Ransomware Attacks Are a Wake-up Call for Cybersecurity in HR
The recent wave of global “WannaCry” ransomware attacks were a shock to anyone who depends on their computer in daily life—which is now virtually everyone. For HR professionals charged with safeguarding some of their companies’ most sensitive information, this unprecedented global cyberattack must serve as a wake-up call about the need to keep systems up to date and exercise precautions in their day-to-day digital behavior.
The 2017 ransomware outbreak followed a year when business users faced a record number of digital threats—including a 750% increase in the number of ransomware families. Security provider Trend Micro detected more than 80 billion total threats during 2016—and the majority occurred during the second half of the year.
Trend Micro predicts that ransomware growth will plateau in 2017, with the number of families increasing 25%. However, the widespread availability of underlying code will encourage cybercriminals to diversify—expanding their range of targets and developing more sophisticated attacks methods to circumvent security solutions. As a result, a growing number of organizations and individuals will find themselves under attack from a growing number of malicious actors. And HR could be a big target.
Why Hackers Want Your HR Data
A company’s HR data can be extremely valuable because it contains many key data points useful for fraud and other digital crimes. HR has responsibility for everything from standard personally identifiable information (PII)—names, addresses, social security numbers, birth dates, etc.—to employees’ health insurance, payroll information, and much more.
In fact, a time when more companies are encouraging workers to participate in employer-sponsored wellness programs such as biometric screenings, many organizations have more sensitive data about their employees than ever before. This makes your HR department a more appealing target.
A core part of the U.S. federal government’s HR function—the Office of Personnel Management—was infamously hacked in recent years—revealing PII and results of background investigations for more than 20 million people who are, were, or applied to be employed by the United States.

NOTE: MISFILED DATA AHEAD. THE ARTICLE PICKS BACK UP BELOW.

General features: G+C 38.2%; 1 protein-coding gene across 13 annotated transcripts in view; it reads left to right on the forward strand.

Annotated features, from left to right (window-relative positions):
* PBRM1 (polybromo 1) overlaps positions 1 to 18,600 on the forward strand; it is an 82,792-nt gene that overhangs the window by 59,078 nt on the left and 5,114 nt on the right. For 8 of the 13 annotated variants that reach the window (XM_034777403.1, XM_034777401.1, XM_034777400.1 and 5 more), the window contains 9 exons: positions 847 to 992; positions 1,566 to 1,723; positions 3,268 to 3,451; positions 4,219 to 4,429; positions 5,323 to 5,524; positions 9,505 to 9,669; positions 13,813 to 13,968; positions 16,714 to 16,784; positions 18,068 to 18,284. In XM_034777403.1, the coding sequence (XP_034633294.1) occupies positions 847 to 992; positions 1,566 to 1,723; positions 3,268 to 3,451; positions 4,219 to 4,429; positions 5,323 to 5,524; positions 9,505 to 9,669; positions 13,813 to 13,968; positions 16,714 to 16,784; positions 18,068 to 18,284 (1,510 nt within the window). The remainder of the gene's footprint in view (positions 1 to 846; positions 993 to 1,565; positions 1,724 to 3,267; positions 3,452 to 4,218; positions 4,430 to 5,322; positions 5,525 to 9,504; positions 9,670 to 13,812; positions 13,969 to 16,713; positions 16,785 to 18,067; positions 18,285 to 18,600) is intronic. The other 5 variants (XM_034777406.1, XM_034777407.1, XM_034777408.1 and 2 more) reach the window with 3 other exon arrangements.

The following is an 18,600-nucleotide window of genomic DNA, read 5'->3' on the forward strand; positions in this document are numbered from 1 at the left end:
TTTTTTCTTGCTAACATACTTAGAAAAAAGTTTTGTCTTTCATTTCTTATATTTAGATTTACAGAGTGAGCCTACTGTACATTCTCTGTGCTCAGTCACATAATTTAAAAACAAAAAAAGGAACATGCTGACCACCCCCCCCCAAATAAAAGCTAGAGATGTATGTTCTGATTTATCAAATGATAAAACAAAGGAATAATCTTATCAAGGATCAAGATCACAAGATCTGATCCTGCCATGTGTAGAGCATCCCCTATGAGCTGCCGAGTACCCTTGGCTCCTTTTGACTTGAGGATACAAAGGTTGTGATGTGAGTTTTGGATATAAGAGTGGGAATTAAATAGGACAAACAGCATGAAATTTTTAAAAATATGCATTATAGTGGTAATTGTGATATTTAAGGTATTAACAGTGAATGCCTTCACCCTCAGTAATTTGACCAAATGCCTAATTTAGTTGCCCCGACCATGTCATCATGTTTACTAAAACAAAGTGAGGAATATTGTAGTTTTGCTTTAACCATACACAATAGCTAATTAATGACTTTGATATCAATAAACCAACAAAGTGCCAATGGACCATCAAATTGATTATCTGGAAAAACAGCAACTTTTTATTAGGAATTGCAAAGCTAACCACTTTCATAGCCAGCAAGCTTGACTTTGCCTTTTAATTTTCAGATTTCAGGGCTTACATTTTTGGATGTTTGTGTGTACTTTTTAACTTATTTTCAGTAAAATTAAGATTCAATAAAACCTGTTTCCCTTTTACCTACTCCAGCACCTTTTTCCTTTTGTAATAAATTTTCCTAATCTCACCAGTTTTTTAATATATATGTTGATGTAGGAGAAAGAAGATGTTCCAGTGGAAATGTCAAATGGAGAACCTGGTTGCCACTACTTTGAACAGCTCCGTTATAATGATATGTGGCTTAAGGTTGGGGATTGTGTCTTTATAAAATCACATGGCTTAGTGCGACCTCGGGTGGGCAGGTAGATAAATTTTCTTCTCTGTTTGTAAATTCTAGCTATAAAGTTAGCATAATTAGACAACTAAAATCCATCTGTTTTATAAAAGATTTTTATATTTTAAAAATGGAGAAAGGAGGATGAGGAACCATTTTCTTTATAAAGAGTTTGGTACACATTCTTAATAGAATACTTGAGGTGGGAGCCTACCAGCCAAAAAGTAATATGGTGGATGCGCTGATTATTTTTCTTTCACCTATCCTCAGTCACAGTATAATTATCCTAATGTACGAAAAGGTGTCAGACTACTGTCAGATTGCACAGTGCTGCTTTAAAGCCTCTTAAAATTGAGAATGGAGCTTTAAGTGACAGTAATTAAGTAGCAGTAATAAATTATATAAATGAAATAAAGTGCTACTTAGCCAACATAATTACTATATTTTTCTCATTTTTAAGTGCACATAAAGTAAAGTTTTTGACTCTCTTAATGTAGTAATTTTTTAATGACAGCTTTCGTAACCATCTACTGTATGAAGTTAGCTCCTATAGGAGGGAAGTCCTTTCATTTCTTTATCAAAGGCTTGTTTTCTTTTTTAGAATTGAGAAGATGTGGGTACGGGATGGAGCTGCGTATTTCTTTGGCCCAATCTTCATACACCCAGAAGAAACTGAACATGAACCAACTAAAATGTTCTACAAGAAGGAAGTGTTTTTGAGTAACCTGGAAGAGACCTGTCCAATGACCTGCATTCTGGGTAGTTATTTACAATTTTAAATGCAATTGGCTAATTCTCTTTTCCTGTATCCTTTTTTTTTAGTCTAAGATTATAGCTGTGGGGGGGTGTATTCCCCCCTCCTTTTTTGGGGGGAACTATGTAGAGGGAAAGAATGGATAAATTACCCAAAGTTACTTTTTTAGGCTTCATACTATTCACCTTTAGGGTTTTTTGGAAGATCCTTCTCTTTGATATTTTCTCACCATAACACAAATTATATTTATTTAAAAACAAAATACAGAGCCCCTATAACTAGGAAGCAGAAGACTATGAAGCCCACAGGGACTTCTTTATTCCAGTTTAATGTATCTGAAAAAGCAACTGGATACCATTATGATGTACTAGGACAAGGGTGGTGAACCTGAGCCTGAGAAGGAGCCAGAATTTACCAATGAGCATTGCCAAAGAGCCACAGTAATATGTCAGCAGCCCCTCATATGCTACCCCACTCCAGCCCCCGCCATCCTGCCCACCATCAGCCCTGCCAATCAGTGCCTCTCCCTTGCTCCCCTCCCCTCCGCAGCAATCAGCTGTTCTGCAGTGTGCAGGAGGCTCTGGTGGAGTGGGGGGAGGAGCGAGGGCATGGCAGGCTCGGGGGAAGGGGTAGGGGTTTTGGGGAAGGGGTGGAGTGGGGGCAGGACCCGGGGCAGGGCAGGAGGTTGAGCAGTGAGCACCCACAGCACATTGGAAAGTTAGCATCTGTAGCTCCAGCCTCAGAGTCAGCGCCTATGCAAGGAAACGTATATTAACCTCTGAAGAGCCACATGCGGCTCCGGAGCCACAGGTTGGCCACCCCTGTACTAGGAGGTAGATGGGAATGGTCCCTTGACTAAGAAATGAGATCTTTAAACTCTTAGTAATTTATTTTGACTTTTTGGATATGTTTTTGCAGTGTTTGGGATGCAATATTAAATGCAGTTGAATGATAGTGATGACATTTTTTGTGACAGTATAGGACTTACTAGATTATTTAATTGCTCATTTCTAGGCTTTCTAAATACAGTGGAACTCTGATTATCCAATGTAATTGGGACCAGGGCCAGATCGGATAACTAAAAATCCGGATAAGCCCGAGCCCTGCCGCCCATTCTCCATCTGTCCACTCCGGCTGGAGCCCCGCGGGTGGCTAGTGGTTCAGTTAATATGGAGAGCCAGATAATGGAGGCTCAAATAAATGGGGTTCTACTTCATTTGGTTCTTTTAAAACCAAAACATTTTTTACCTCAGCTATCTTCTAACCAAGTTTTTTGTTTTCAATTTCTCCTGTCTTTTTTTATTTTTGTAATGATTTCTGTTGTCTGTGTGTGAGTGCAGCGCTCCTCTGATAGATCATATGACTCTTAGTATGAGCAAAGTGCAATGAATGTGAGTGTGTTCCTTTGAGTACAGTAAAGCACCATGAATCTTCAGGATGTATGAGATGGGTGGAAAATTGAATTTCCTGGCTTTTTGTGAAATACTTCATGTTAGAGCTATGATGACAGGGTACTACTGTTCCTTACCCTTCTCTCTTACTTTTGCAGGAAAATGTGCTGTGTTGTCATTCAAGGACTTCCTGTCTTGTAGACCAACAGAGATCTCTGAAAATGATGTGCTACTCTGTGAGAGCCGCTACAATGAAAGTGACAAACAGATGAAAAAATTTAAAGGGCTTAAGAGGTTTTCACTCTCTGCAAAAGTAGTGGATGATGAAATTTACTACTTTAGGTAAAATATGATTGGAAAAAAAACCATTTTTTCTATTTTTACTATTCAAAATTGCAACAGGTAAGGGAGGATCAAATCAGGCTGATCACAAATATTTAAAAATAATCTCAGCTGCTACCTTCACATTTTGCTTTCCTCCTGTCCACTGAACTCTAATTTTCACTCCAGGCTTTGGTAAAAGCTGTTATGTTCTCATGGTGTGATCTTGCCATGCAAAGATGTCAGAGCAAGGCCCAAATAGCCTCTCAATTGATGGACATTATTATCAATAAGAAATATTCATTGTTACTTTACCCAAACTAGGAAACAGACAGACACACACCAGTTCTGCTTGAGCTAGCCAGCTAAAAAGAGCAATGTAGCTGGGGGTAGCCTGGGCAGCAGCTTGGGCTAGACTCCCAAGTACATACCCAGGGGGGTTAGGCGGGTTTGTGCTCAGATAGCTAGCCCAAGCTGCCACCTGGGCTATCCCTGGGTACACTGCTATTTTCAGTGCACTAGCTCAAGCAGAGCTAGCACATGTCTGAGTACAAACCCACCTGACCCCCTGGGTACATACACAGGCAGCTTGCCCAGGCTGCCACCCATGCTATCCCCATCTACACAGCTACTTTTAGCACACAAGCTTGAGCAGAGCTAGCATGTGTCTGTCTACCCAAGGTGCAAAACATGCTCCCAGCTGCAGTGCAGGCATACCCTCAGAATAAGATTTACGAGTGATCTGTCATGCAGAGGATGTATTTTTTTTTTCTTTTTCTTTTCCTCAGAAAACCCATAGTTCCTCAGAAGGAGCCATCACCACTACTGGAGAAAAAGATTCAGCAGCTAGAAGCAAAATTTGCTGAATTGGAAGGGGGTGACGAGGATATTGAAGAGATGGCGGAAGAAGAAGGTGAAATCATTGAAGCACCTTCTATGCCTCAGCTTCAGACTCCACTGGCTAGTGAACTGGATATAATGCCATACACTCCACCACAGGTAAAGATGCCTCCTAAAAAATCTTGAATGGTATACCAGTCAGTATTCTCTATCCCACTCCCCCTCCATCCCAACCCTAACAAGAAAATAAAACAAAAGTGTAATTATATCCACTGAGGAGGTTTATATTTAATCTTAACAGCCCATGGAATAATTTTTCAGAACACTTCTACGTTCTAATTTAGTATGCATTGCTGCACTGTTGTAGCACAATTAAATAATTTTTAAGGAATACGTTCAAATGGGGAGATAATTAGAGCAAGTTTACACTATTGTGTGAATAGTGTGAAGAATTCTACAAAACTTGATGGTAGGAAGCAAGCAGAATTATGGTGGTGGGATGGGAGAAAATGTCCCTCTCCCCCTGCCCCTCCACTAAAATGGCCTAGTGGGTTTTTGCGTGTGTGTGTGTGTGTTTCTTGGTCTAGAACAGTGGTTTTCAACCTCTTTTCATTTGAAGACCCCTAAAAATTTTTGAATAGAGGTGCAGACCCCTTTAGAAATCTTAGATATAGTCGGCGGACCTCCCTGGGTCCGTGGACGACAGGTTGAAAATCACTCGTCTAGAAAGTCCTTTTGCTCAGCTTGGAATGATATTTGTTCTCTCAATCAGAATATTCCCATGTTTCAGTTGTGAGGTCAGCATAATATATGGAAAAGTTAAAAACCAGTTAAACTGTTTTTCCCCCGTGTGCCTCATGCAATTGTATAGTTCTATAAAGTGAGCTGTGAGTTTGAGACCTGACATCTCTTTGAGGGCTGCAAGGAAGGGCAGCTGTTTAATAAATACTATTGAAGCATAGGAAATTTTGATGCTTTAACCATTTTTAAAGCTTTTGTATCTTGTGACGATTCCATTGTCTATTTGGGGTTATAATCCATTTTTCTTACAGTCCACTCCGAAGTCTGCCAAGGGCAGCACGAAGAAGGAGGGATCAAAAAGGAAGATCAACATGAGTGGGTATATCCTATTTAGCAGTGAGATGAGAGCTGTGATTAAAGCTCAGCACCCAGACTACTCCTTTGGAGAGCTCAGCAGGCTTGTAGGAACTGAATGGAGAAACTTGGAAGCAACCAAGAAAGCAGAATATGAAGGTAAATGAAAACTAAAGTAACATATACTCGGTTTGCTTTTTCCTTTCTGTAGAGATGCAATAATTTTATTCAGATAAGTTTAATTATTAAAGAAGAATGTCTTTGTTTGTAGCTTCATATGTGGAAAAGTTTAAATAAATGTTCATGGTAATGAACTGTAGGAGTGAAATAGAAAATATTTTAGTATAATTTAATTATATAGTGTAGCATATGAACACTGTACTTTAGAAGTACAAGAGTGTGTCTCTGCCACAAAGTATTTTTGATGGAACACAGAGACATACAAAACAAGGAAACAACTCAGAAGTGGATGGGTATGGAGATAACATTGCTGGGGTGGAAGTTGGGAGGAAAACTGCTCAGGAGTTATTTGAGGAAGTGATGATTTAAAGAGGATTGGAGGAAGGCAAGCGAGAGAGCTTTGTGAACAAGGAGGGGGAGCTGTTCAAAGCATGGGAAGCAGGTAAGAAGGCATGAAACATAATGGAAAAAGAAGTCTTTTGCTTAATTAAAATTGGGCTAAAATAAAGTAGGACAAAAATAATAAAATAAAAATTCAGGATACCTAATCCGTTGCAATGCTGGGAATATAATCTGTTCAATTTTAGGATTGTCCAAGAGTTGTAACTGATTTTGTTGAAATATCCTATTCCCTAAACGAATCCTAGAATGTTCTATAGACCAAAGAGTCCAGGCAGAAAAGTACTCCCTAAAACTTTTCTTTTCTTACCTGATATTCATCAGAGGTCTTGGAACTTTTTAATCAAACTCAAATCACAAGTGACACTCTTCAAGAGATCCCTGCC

In the wake of multiple large-scale global attacks, and given that there is ongoing state-sponsored development and proliferation of digital weapons, HR can’t afford to have its head in the sand. It can happen to you. In fact, right now there are armies of automated bots searching the internet 24/7 for vulnerable devices to infect.
Two Other Common Digital Threats Facing HR
One of the most important issues to understand about cybersecurity in HR is that it remains far easier to trick humans than computers. While some malicious software—such as WannaCry—can spread autonomously by exploiting vulnerabilities in outdated systems, the majority of attacks still depend on tricking the user into voluntarily downloading and/or running malware. According to Dell SecureWorks, about 70% of all IT breaches are attributable to human elements.
Hackers use social and behavioral engineering to manipulate their targets into clicking on malicious links or email attachments. Compromised computers or accounts can then be used to rapidly spread malware to other devices or users on a network.
Spear Phishing: Despite being one of the simplest digital attack methods—or perhaps because it is so simple—phishing remains one of the most common and effective ways for malicious actors to compromise a person’s email or gain login credentials for other accounts. Phishing emails have become increasingly sophisticated—utilizing extensive research to craft believe scam emails. Security researchers refer to these advanced attacks as “spear phishing.”
Earlier this year, U.S. media company Gannett announced it had been hit with a phishing attack that compromised up to 18,000 employees’ accounts. Gannett-owned publication USA Today reported that investigations showed the breach originated with emails to the company’s HR staff.
Business Email Compromise: Other tactics besides phishing are also used for business email compromise scams. For example, rather than convincing a user to download a file or click a link, scammers will use a hijacked executive’s email account or register a fake but similar email address to set up fraudulent money transfers.
Trend Micro predicts that cybercriminals’ use of business email compromise attacks will increase during 2017, driven by low costs, simplicity, and effectiveness. With very little infrastructure, a successful scam can deliver an average payout of $140,000. The FBI’s Internet Crime Complaint Center identified more than $3 billion in losses related to these types of scams during a 30-month period.
Learn How to Protect Your Organization
As the WannaCry attacks showed, merely keeping computer operating systems up to date can be major factor in preventing a devastating digital attack on your organization. In today’s increasingly cloud-based environment, deploying secure personnel management systems, payroll, and benefits management platforms is also a critical component of cybersecurity.
Learn about how to deploy secure workforce management software.
Read further analysis of the 2017 digital threat landscape and what IT administrators need to do to secure their networks.